**Like this? Please Share and RT!** has become the first major UK recruitment website to pledge publicly that it will not support the advertisement of unpaid internships. The job board has announced that all postings must comply with the minimum wage law and any which do not will be removed from the site. (So if you spot any, just let them know!)’s announcement comes following the news that Hazel Blears’ bill to make advertising unpaid internships illegal missed its scheduled second hearing on 2 February and will now be delayed indefinitely. The voluntary move by Monster shows its commitment to taking the lead on the issue, by making it clear that it will remove any job postings that do not comply with the minimum wage law. Andrew Sumner, Monster’s Managing Director, UK & Ireland, says:

“Monster fully supported the bill Hazel Blears proposed to clamp down on the promotion of unpaid internships. A healthy future economy relies on the investment businesses make in young people and we believe it’s important not to take advantage of those desperate to get a foot on the career ladder.

“We provide free advice via our UK site to make employers aware of the legalities surrounding unpaid internships and to ensure job seekers know what to expect from these placements. As a bare minimum, we insist in our terms and conditions that all job posts adhere to UK employment law. We vet and screen adverts placed on our site to advise our customers on compliance. And as an extra precaution Monster actively asks its users to report any suspicious job postings via a ‘report this job’ button. We will happily remove any postings that our users alert us to, if these are found not to comply with the minimum wage law.”

As regular readers will know, Graduate Fog has felt strongly for some time that a blanket ban on advertising unpaid internships would be hugely helpful for our campaign to make all internships pay at least the minimum wage. For too long, seeing adverts for unpaid internships posted all over the internet has given both employers and young people the distorted impression that the practice is legal, when it isn’t.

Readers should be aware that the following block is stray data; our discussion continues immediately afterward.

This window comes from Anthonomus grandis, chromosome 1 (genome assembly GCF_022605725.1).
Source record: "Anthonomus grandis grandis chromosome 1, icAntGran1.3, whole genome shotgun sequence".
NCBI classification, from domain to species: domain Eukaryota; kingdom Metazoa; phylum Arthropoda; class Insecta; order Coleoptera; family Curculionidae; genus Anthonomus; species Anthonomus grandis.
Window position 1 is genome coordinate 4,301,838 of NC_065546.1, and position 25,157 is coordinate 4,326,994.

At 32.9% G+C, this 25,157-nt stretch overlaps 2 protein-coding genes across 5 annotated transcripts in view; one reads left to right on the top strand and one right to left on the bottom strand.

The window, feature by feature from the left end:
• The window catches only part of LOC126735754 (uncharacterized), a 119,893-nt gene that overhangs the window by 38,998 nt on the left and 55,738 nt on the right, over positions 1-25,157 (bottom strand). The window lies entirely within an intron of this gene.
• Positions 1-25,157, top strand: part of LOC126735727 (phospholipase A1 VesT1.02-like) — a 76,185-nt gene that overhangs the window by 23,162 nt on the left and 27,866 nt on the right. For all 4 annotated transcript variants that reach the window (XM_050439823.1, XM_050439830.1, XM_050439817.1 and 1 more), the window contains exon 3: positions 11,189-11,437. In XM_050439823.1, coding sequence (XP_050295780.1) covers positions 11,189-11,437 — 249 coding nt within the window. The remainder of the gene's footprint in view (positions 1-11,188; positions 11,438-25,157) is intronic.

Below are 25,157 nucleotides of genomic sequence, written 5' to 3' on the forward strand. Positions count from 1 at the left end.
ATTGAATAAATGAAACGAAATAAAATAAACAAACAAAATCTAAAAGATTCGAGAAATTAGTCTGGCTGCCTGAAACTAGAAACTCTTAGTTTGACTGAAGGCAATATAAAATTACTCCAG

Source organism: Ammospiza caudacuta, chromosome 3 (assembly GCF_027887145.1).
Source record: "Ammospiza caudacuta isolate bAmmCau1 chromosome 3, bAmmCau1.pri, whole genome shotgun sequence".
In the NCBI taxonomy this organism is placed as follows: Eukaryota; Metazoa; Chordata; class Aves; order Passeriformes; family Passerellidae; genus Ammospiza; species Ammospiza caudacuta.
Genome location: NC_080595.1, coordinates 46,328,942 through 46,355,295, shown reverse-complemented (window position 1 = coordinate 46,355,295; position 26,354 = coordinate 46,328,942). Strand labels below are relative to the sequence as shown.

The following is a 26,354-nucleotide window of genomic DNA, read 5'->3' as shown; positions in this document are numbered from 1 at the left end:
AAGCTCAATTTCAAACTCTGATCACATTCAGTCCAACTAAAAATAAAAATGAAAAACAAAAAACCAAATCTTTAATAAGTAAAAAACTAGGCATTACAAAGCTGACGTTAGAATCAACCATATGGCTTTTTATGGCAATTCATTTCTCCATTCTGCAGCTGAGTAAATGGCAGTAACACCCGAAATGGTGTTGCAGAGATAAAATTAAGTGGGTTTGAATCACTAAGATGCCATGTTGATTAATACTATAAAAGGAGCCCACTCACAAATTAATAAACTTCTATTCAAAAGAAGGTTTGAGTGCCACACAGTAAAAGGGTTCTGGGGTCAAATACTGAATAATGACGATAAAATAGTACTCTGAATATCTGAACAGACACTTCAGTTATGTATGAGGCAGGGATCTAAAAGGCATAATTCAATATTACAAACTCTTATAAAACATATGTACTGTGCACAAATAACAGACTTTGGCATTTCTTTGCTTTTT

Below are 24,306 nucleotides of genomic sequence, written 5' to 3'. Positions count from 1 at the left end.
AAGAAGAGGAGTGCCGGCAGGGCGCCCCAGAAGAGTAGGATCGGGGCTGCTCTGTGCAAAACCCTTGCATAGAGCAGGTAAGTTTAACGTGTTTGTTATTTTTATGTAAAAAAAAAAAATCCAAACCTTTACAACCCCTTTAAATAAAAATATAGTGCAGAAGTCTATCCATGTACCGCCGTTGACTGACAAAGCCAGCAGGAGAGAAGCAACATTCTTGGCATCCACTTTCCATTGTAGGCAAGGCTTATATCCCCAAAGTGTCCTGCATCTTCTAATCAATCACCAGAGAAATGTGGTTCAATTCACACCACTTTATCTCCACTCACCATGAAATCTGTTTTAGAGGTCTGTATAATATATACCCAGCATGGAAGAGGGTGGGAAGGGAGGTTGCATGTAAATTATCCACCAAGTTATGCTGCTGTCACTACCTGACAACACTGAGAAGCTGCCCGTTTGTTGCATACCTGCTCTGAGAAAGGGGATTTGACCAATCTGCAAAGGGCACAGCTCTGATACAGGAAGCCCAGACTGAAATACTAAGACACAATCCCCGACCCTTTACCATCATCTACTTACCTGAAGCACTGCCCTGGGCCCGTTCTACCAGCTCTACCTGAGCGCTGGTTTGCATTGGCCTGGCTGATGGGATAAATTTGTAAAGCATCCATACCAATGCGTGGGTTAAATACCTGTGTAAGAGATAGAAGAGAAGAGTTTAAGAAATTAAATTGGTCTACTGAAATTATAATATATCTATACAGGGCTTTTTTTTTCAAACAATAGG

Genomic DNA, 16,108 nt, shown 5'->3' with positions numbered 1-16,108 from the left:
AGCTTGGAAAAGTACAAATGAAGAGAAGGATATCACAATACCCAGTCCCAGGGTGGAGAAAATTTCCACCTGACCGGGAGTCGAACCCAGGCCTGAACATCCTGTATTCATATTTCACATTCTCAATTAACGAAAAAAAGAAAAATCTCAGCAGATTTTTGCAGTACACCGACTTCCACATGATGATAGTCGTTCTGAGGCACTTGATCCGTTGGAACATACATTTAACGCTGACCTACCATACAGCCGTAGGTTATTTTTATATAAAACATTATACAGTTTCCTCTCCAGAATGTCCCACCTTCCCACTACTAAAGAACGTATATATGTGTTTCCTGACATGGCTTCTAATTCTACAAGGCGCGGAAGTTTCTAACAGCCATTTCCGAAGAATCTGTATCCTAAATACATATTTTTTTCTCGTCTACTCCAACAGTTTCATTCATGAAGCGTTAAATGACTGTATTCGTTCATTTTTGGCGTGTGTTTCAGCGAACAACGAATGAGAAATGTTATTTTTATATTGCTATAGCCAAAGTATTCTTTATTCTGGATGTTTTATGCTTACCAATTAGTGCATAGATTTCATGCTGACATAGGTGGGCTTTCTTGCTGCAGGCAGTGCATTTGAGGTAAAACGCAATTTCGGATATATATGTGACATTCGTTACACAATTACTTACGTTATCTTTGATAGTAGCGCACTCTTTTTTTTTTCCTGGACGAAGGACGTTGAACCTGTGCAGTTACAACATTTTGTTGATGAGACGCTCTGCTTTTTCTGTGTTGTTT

At present, too many people (both young jobseekers and employers) say to campaigners like us “But unpaid internships can’t be illegal – I see them advertised everywhere.” Currently, the widespread presence of these adverts undermines our fight, confuses the message and legitimises this illegal and damaging practice, which has proved to be a disaster for young jobseekers. We believe that removing these adverts would remove this confusion. Unfortunately, despite cross party support for Hazel Blears’ 10-minute rule bill suggesting these adverts be banned, its hearing seems to have been delayed indefinitely, after time ran out during its allocated session on 2 February.

Perhaps cynically, we had assumed that the recruitment websites would resist this move, claiming the quality, ethics and legality of the roles they advertise is not their responsibility. So we are impressed that is supporting young people by making it clear that unpaid internships that appear to break the minimum wage law will be removed from its site. The next question is: will the other job boards follow?


*NEXT! Find out what happens when we ask Milkround, TotalJobs, TargetJobs and the other big job boards to follow Monster’s lead! Follow us on Twitter @GraduateFog or find us on Facebook/GraduateFog. Or you can sign up to the Graduate Fog News Bundle (see right).


Or is it long overdue? Should other websites do the same thing? Do recruitment websites have a responsibility not to facilitate the exploitation of young people — or is that purely down to employers? And should Hazel Blears try harder to get her 10-minute rule bill heard in Parliament, so that advertising unpaid internships is officially made illegal? PLEASE comment below to say what you think, as other job boards will be watching this space. Brief is fine!

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